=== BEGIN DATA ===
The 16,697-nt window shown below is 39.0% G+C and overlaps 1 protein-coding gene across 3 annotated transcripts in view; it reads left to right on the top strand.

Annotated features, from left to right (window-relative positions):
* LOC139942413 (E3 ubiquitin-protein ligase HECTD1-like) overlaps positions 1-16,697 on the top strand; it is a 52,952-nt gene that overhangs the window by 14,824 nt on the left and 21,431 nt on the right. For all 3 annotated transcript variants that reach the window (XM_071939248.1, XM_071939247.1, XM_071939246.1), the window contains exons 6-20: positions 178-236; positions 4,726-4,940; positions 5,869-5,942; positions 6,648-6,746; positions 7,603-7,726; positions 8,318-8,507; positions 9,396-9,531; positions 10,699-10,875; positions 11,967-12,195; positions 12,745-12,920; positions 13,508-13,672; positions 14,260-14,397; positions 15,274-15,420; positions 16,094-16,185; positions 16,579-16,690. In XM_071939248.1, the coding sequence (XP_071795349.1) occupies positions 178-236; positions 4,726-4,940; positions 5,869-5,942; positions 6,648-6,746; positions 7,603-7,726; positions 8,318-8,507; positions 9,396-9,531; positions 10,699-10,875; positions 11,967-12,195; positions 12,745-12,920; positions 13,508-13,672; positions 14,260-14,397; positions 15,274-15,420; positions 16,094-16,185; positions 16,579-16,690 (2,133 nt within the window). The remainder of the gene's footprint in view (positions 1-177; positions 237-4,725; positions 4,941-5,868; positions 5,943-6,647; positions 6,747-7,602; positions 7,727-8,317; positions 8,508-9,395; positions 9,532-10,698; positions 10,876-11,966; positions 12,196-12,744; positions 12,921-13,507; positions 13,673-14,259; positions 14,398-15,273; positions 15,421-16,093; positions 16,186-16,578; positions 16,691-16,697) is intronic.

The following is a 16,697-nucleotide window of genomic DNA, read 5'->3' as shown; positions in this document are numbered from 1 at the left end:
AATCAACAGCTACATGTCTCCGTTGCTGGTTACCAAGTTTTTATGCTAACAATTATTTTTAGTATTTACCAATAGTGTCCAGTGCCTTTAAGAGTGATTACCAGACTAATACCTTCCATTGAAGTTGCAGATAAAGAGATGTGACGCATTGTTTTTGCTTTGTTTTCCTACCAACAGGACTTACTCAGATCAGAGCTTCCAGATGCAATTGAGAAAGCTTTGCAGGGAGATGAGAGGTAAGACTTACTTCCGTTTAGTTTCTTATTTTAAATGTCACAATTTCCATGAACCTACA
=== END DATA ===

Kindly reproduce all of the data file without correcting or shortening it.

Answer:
The 16,697-nt window shown below is 39.0% G+C and overlaps 1 protein-coding gene across 3 annotated transcripts in view; it reads left to right on the top strand.

Annotated features, from left to right (window-relative positions):
* LOC139942413 (E3 ubiquitin-protein ligase HECTD1-like) overlaps positions 1-16,697 on the top strand; it is a 52,952-nt gene that overhangs the window by 14,824 nt on the left and 21,431 nt on the right. For all 3 annotated transcript variants that reach the window (XM_071939248.1, XM_071939247.1, XM_071939246.1), the window contains exons 6-20: positions 178-236; positions 4,726-4,940; positions 5,869-5,942; positions 6,648-6,746; positions 7,603-7,726; positions 8,318-8,507; positions 9,396-9,531; positions 10,699-10,875; positions 11,967-12,195; positions 12,745-12,920; positions 13,508-13,672; positions 14,260-14,397; positions 15,274-15,420; positions 16,094-16,185; positions 16,579-16,690. In XM_071939248.1, the coding sequence (XP_071795349.1) occupies positions 178-236; positions 4,726-4,940; positions 5,869-5,942; positions 6,648-6,746; positions 7,603-7,726; positions 8,318-8,507; positions 9,396-9,531; positions 10,699-10,875; positions 11,967-12,195; positions 12,745-12,920; positions 13,508-13,672; positions 14,260-14,397; positions 15,274-15,420; positions 16,094-16,185; positions 16,579-16,690 (2,133 nt within the window). The remainder of the gene's footprint in view (positions 1-177; positions 237-4,725; positions 4,941-5,868; positions 5,943-6,647; positions 6,747-7,602; positions 7,727-8,317; positions 8,508-9,395; positions 9,532-10,698; positions 10,876-11,966; positions 12,196-12,744; positions 12,921-13,507; positions 13,673-14,259; positions 14,398-15,273; positions 15,421-16,093; positions 16,186-16,578; positions 16,691-16,697) is intronic.

The following is a 16,697-nucleotide window of genomic DNA, read 5'->3' as shown; positions in this document are numbered from 1 at the left end:
AATCAACAGCTACATGTCTCCGTTGCTGGTTACCAAGTTTTTATGCTAACAATTATTTTTAGTATTTACCAATAGTGTCCAGTGCCTTTAAGAGTGATTACCAGACTAATACCTTCCATTGAAGTTGCAGATAAAGAGATGTGACGCATTGTTTTTGCTTTGTTTTCCTACCAACAGGACTTACTCAGATCAGAGCTTCCAGATGCAATTGAGAAAGCTTTGCAGGGAGATGAGAGGTAAGACTTACTTCCGTTTAGTTTCTTATTTTAAATGTCACAATTTCCATGAACCTACA